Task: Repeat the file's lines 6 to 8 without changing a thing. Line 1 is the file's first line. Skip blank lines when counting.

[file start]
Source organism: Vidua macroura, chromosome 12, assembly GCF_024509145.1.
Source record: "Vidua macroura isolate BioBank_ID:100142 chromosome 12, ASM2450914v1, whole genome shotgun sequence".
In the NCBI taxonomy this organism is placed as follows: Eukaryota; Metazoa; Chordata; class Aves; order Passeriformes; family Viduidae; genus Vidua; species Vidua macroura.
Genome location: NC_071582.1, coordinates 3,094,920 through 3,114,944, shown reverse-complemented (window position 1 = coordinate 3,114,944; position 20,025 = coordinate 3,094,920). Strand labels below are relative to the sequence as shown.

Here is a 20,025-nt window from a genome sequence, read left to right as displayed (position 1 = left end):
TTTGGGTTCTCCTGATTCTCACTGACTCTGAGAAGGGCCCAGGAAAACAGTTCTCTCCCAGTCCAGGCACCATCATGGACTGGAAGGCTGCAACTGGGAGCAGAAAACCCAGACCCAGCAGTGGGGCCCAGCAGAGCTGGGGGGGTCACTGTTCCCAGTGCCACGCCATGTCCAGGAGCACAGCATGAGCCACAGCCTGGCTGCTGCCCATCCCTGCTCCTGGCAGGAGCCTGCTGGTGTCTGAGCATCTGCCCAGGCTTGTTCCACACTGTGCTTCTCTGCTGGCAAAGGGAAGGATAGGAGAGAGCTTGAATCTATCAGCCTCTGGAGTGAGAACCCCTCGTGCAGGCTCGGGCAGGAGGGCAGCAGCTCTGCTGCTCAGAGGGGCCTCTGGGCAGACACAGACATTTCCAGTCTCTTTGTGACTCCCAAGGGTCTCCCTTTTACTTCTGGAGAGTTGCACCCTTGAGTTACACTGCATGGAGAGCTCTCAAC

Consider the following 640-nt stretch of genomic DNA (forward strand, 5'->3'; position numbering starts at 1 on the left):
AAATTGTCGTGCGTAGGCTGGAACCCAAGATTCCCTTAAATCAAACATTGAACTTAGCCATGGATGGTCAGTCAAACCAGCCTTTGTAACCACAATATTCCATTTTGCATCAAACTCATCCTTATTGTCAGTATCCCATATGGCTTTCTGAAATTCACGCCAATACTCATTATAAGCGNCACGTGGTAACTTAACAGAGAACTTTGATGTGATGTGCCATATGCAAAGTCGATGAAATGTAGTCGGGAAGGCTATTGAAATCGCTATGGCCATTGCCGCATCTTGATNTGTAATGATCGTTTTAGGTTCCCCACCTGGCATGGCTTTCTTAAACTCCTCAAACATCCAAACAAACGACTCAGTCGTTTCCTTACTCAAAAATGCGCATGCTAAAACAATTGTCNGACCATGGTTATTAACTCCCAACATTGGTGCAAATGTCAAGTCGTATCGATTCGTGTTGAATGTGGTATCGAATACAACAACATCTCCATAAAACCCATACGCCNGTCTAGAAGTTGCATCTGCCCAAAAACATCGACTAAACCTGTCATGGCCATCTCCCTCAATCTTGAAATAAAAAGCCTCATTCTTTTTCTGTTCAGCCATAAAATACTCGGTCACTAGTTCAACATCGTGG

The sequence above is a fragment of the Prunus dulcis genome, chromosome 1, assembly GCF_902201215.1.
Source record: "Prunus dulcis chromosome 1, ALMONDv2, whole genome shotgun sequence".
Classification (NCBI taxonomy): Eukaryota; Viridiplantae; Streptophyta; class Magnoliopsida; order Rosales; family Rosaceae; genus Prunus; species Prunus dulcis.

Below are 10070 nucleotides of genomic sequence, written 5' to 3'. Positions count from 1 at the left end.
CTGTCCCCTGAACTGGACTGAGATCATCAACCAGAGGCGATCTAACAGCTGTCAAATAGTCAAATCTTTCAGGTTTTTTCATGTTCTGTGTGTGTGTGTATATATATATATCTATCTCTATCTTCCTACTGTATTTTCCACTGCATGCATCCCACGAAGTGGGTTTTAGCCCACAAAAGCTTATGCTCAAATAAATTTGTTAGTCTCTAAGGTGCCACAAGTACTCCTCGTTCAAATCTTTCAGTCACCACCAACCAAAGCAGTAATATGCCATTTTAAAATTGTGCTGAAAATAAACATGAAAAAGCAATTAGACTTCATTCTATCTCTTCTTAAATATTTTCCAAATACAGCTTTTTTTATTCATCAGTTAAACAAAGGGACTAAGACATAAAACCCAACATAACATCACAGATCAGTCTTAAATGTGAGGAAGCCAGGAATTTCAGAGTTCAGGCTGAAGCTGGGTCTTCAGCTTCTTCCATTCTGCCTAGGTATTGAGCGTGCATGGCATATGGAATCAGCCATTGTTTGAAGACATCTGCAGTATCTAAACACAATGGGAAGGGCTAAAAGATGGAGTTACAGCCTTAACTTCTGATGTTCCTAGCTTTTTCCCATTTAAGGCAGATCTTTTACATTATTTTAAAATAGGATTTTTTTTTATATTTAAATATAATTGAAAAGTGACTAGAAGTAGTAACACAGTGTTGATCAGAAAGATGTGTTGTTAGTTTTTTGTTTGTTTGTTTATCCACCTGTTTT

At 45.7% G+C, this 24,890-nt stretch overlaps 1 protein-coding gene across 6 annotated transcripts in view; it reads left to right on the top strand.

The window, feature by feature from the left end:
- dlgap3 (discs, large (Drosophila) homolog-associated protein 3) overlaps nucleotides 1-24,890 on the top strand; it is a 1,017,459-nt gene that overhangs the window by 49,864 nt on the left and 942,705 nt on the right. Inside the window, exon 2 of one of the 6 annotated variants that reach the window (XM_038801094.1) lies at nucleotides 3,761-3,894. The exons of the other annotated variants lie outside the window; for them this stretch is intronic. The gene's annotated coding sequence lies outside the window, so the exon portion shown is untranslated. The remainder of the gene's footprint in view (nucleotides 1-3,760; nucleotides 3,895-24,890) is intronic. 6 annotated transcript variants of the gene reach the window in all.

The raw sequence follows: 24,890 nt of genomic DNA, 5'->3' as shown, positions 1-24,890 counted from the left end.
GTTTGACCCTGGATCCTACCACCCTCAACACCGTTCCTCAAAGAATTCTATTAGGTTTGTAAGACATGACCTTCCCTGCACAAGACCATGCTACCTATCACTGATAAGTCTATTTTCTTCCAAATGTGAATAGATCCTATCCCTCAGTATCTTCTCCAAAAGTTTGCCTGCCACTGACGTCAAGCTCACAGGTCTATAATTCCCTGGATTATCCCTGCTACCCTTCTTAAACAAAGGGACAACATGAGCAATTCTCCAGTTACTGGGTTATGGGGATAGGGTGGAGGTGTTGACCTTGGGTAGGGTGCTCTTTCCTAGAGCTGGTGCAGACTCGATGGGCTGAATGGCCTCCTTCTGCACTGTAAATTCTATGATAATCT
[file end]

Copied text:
TTTGGGTTCTCCTGATTCTCACTGACTCTGAGAAGGGCCCAGGAAAACAGTTCTCTCCCAGTCCAGGCACCATCATGGACTGGAAGGCTGCAACTGGGAGCAGAAAACCCAGACCCAGCAGTGGGGCCCAGCAGAGCTGGGGGGGTCACTGTTCCCAGTGCCACGCCATGTCCAGGAGCACAGCATGAGCCACAGCCTGGCTGCTGCCCATCCCTGCTCCTGGCAGGAGCCTGCTGGTGTCTGAGCATCTGCCCAGGCTTGTTCCACACTGTGCTTCTCTGCTGGCAAAGGGAAGGATAGGAGAGAGCTTGAATCTATCAGCCTCTGGAGTGAGAACCCCTCGTGCAGGCTCGGGCAGGAGGGCAGCAGCTCTGCTGCTCAGAGGGGCCTCTGGGCAGACACAGACATTTCCAGTCTCTTTGTGACTCCCAAGGGTCTCCCTTTTACTTCTGGAGAGTTGCACCCTTGAGTTACACTGCATGGAGAGCTCTCAAC

Consider the following 640-nt stretch of genomic DNA (forward strand, 5'->3'; position numbering starts at 1 on the left):
AAATTGTCGTGCGTAGGCTGGAACCCAAGATTCCCTTAAATCAAACATTGAACTTAGCCATGGATGGTCAGTCAAACCAGCCTTTGTAACCACAATATTCCATTTTGCATCAAACTCATCCTTATTGTCAGTATCCCATATGGCTTTCTGAAATTCACGCCAATACTCATTATAAGCGNCACGTGGTAACTTAACAGAGAACTTTGATGTGATGTGCCATATGCAAAGTCGATGAAATGTAGTCGGGAAGGCTATTGAAATCGCTATGGCCATTGCCGCATCTTGATNTGTAATGATCGTTTTAGGTTCCCCACCTGGCATGGCTTTCTTAAACTCCTCAAACATCCAAACAAACGACTCAGTCGTTTCCTTACTCAAAAATGCGCATGCTAAAACAATTGTCNGACCATGGTTATTAACTCCCAACATTGGTGCAAATGTCAAGTCGTATCGATTCGTGTTGAATGTGGTATCGAATACAACAACATCTCCATAAAACCCATACGCCNGTCTAGAAGTTGCATCTGCCCAAAAACATCGACTAAACCTGTCATGGCCATCTCCCTCAATCTTGAAATAAAAAGCCTCATTCTTTTTCTGTTCAGCCATAAAATACTCGGTCACTAGTTCAACATCGTGG